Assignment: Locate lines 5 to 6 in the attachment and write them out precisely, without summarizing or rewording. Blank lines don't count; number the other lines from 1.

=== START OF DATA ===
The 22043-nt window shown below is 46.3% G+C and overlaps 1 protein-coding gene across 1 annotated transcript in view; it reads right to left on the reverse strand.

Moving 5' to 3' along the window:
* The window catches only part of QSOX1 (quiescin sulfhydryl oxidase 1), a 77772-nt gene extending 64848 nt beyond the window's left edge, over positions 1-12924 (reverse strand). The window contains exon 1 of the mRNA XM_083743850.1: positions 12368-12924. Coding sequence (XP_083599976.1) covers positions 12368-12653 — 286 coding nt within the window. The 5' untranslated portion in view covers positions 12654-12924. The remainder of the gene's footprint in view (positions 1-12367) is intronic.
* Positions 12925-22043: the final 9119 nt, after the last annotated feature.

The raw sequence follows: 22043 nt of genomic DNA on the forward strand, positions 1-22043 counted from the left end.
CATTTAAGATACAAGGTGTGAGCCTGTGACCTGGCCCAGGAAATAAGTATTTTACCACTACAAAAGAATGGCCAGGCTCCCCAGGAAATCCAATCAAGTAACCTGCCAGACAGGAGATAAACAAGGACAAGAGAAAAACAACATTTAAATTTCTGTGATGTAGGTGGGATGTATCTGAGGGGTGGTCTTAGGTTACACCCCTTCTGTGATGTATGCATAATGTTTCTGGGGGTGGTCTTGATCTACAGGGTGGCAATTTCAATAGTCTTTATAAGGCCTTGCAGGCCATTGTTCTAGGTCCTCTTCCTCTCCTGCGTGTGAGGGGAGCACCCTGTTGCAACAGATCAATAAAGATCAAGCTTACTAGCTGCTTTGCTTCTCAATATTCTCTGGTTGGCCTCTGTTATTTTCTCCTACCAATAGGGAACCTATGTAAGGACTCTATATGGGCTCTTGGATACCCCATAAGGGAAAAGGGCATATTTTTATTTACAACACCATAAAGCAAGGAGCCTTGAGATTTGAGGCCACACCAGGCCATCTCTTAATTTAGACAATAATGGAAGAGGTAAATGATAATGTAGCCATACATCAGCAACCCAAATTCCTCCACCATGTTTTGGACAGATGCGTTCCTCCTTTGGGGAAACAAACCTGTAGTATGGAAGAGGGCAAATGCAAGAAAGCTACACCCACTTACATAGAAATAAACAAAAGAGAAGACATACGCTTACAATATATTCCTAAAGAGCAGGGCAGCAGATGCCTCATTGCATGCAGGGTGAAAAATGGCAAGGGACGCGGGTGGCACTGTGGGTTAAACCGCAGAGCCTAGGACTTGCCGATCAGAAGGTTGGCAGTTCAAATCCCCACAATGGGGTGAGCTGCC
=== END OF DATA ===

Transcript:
The raw sequence follows: 22043 nt of genomic DNA on the forward strand, positions 1-22043 counted from the left end.
CATTTAAGATACAAGGTGTGAGCCTGTGACCTGGCCCAGGAAATAAGTATTTTACCACTACAAAAGAATGGCCAGGCTCCCCAGGAAATCCAATCAAGTAACCTGCCAGACAGGAGATAAACAAGGACAAGAGAAAAACAACATTTAAATTTCTGTGATGTAGGTGGGATGTATCTGAGGGGTGGTCTTAGGTTACACCCCTTCTGTGATGTATGCATAATGTTTCTGGGGGTGGTCTTGATCTACAGGGTGGCAATTTCAATAGTCTTTATAAGGCCTTGCAGGCCATTGTTCTAGGTCCTCTTCCTCTCCTGCGTGTGAGGGGAGCACCCTGTTGCAACAGATCAATAAAGATCAAGCTTACTAGCTGCTTTGCTTCTCAATATTCTCTGGTTGGCCTCTGTTATTTTCTCCTACCAATAGGGAACCTATGTAAGGACTCTATATGGGCTCTTGGATACCCCATAAGGGAAAAGGGCATATTTTTATTTACAACACCATAAAGCAAGGAGCCTTGAGATTTGAGGCCACACCAGGCCATCTCTTAATTTAGACAATAATGGAAGAGGTAAATGATAATGTAGCCATACATCAGCAACCCAAATTCCTCCACCATGTTTTGGACAGATGCGTTCCTCCTTTGGGGAAACAAACCTGTAGTATGGAAGAGGGCAAATGCAAGAAAGCTACACCCACTTACATAGAAATAAACAAAAGAGAAGACATACGCTTACAATATATTCCTAAAGAGCAGGGCAGCAGATGCCTCATTGCATGCAGGGTGAAAAATGGCAAGGGACGCGGGTGGCACTGTGGGTTAAACCGCAGAGCCTAGGACTTGCCGATCAGAAGGTTGGCAGTTCAAATCCCCACAATGGGGTGAGCTGCC